For Youth In Transition
Youth in Transition from School to Careers
Transitioning from high school to adulthood is something everyone goes through. For most, it is a time of making choices and decisions, excitement with possible frustration, some false starts, and some successes. For youth with serious disabilities of any kind (learning, emotional, or physical), the challenges that accompany transition can seem daunting. With a focus on early involvement, career preparation and work-based learning, opportunities for youth development and leadership, support for attending college, acquiring independent living skills including financial planning, transportation, and family involvement, youth with disabilities will succeed.
VocRehabVermont School Transition Program
As of October, 2008, there are 16 VocRehabVermont Transition Counselors, both full and part-time, based in all VocRehabVermont districts and working directly with all Vermont high schools and a variety of technical centers, and alternative or independent schools. Since 1999, the number of transition-aged youth served by VocRehabVermont has increased by almost 85%.
These Counselors have a dedicated caseload of transition-aged youth (between the ages of 14 and 23) and aim to improve employment and post secondary outcomes of these youth by meeting with students in their local high schools, sometimes as early as their freshman year, and focusing on both short and long term goals. They also assist schools with information and resources, collaborate with interagency partners, and work as catalysts for change to improve the transition process for youth.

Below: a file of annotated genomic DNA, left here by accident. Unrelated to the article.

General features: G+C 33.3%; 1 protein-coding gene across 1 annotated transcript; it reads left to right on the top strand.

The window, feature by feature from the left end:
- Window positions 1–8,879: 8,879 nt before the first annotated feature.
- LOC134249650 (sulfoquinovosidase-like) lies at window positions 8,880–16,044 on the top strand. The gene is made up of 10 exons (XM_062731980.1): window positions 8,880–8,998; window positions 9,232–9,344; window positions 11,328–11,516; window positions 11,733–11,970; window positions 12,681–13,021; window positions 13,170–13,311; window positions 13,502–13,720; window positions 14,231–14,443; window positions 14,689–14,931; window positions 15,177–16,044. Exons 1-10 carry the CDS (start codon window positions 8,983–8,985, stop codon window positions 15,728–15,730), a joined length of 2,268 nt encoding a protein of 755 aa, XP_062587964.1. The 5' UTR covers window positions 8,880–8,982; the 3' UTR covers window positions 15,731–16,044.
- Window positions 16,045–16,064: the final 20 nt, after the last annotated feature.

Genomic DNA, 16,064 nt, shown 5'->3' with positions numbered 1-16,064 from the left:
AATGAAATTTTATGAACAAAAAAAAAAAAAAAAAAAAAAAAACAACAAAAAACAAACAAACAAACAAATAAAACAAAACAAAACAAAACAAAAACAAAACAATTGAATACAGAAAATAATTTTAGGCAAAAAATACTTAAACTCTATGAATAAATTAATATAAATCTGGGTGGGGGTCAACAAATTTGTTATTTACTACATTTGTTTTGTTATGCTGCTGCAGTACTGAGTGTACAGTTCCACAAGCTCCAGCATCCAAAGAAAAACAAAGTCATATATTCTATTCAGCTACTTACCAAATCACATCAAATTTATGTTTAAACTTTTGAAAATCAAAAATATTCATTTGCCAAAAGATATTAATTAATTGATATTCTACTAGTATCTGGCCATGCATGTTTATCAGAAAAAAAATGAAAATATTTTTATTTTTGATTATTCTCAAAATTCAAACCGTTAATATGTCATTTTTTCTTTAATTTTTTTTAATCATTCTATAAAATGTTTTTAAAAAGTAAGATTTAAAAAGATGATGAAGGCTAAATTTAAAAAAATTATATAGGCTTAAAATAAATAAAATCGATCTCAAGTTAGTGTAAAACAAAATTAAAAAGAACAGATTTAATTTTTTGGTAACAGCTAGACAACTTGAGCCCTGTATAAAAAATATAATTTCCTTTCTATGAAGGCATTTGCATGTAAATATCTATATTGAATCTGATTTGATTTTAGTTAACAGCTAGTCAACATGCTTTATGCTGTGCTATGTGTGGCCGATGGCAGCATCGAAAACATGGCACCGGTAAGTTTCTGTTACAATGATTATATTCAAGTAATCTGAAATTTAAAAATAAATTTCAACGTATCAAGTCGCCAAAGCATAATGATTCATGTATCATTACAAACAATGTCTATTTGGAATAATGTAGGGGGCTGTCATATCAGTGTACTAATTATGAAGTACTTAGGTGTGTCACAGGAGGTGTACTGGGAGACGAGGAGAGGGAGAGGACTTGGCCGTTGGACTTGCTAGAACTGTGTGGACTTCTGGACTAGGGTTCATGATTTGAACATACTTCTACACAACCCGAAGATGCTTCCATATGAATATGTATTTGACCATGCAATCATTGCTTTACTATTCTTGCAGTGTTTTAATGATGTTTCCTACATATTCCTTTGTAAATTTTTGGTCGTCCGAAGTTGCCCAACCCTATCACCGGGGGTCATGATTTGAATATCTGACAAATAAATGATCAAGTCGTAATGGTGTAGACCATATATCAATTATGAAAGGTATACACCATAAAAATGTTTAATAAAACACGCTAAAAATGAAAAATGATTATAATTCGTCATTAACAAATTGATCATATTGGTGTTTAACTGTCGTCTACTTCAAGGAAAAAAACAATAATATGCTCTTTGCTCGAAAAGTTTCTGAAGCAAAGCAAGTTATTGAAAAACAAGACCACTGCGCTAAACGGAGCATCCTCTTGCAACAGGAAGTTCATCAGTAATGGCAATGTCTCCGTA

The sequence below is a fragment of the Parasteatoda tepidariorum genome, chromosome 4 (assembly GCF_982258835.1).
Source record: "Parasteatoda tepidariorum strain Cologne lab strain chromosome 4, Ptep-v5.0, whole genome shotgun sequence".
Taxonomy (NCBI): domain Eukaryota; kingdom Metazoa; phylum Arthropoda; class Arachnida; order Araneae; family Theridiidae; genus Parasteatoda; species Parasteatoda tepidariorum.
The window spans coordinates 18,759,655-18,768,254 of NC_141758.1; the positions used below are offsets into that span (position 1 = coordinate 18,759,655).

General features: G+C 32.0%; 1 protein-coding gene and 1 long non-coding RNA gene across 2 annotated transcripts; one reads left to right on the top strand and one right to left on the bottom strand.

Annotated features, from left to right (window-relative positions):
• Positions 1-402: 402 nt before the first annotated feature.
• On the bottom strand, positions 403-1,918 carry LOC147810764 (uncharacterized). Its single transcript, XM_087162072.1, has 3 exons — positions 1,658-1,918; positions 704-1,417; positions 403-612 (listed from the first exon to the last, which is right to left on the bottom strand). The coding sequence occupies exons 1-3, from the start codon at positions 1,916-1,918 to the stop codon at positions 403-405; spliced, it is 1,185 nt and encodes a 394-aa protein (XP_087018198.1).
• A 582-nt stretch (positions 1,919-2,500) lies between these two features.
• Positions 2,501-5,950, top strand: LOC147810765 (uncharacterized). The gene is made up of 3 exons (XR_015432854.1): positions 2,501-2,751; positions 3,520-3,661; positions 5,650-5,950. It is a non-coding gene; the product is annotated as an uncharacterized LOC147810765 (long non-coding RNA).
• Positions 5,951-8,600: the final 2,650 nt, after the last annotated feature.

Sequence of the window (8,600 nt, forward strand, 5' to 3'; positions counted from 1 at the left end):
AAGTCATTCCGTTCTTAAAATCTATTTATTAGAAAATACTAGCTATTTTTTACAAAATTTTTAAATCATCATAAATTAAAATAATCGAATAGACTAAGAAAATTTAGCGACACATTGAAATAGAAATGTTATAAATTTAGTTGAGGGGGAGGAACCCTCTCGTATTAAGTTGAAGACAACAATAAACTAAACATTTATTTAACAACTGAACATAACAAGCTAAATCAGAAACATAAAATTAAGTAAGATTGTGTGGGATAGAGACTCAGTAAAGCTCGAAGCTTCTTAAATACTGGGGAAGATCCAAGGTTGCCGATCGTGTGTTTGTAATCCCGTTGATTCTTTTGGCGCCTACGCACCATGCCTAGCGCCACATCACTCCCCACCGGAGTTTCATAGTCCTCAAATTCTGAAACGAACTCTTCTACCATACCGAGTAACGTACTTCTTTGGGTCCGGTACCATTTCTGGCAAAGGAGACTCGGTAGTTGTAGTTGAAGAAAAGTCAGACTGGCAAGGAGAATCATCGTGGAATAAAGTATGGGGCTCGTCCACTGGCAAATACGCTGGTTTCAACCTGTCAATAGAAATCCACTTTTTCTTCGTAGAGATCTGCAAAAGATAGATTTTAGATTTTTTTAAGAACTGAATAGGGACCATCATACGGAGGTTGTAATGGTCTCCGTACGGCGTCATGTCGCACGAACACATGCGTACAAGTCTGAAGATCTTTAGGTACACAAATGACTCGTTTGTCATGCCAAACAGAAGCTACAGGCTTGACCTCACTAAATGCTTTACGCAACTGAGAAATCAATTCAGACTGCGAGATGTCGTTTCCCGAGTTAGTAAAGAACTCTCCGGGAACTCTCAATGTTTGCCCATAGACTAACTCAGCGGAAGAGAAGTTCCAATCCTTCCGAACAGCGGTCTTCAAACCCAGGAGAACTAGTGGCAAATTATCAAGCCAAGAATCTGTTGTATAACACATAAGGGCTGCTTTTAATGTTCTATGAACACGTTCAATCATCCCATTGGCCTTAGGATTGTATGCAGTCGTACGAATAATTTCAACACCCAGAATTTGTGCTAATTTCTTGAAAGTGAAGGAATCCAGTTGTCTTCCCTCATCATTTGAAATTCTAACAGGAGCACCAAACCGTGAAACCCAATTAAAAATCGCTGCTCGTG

The Vermont JOBS program is spearheaded by VocRehabVermont in partnership with the Department of Corrections, Department of Health/Division of Mental Health, and the Department for Children and Family Services to serve youth with serious emotional behavioral disabilities (EBD).
JOBS is an innovative supported employment and intensive case management service for youth with EBD that uses work as a means to reach this challenging population. As a result of this partnership, the JOBS Program is operational in 12 AHS districts and 346 youth participated in 2008. Of those without a GED or High School Diploma at intake, 40% were assisted in reaching one of these educational goals. Out of those listed as homeless at intake 53% were assisted in obtaining stable housing and of those not working at intake 56% had an employer paid work experience. The support provided to assist youth in obtaining stable housing, reaching educational goals and finding employment also reduce involvement with corrections and support youth to become productive members of their communities.
Youth Benefits Counseling
Approximately 2,000 youth with disabilities in Vermont receive Social Security Administration disability benefits (SSI and SSDI). Many choose not to work or are underemployed because they or their families are afraid of what will happen to their benefits. As a result they often spend a lifetime in poverty.
Benefits counselors help young people and their families plan for something other than poverty, for example:
- Youth who receive SSI are almost always financially better off if they go to work. A young person in Vermont can earn over $29,000 per year and retain their eligibility for SSI.
- Work incentives such as the PASS or Student Earned Income Exclusion can be used to help a young person pay for college or post secondary education.
- Other work incentives, such as Impairment Related Work Expenses, help youth retain more of their earnings to pay for costs associated with work.
By providing accurate information counselors are assisting these young people plan for college and careers rather than a government check.